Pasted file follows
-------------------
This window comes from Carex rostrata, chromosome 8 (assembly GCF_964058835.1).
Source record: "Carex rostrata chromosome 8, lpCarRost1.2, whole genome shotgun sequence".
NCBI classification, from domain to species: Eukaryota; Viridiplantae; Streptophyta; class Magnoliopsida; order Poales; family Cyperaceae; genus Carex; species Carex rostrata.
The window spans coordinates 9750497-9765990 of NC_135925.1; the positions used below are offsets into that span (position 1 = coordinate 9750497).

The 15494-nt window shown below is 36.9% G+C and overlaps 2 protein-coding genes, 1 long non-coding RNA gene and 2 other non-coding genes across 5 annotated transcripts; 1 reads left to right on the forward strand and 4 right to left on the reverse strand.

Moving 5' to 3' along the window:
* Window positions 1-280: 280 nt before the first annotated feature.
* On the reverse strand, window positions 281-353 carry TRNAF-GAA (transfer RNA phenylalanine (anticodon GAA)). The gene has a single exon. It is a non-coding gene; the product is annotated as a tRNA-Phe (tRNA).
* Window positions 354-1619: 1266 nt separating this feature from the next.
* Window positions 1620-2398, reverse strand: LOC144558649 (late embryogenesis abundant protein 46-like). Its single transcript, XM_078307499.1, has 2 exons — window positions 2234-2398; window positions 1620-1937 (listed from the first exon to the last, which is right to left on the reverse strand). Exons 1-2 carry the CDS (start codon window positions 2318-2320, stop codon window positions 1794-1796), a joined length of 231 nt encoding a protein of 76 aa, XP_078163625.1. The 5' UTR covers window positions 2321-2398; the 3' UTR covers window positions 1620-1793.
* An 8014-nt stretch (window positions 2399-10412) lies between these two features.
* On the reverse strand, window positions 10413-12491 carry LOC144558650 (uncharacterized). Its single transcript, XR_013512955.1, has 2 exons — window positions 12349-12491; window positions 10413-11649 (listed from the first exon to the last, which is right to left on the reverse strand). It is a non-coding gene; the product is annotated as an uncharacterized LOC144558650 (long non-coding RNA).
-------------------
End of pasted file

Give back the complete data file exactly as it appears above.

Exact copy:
This window comes from Carex rostrata, chromosome 8 (assembly GCF_964058835.1).
Source record: "Carex rostrata chromosome 8, lpCarRost1.2, whole genome shotgun sequence".
NCBI classification, from domain to species: Eukaryota; Viridiplantae; Streptophyta; class Magnoliopsida; order Poales; family Cyperaceae; genus Carex; species Carex rostrata.
The window spans coordinates 9750497-9765990 of NC_135925.1; the positions used below are offsets into that span (position 1 = coordinate 9750497).

The 15494-nt window shown below is 36.9% G+C and overlaps 2 protein-coding genes, 1 long non-coding RNA gene and 2 other non-coding genes across 5 annotated transcripts; 1 reads left to right on the forward strand and 4 right to left on the reverse strand.

Moving 5' to 3' along the window:
* Window positions 1-280: 280 nt before the first annotated feature.
* On the reverse strand, window positions 281-353 carry TRNAF-GAA (transfer RNA phenylalanine (anticodon GAA)). The gene has a single exon. It is a non-coding gene; the product is annotated as a tRNA-Phe (tRNA).
* Window positions 354-1619: 1266 nt separating this feature from the next.
* Window positions 1620-2398, reverse strand: LOC144558649 (late embryogenesis abundant protein 46-like). Its single transcript, XM_078307499.1, has 2 exons — window positions 2234-2398; window positions 1620-1937 (listed from the first exon to the last, which is right to left on the reverse strand). Exons 1-2 carry the CDS (start codon window positions 2318-2320, stop codon window positions 1794-1796), a joined length of 231 nt encoding a protein of 76 aa, XP_078163625.1. The 5' UTR covers window positions 2321-2398; the 3' UTR covers window positions 1620-1793.
* An 8014-nt stretch (window positions 2399-10412) lies between these two features.
* On the reverse strand, window positions 10413-12491 carry LOC144558650 (uncharacterized). Its single transcript, XR_013512955.1, has 2 exons — window positions 12349-12491; window positions 10413-11649 (listed from the first exon to the last, which is right to left on the reverse strand). It is a non-coding gene; the product is annotated as an uncharacterized LOC144558650 (long non-coding RNA).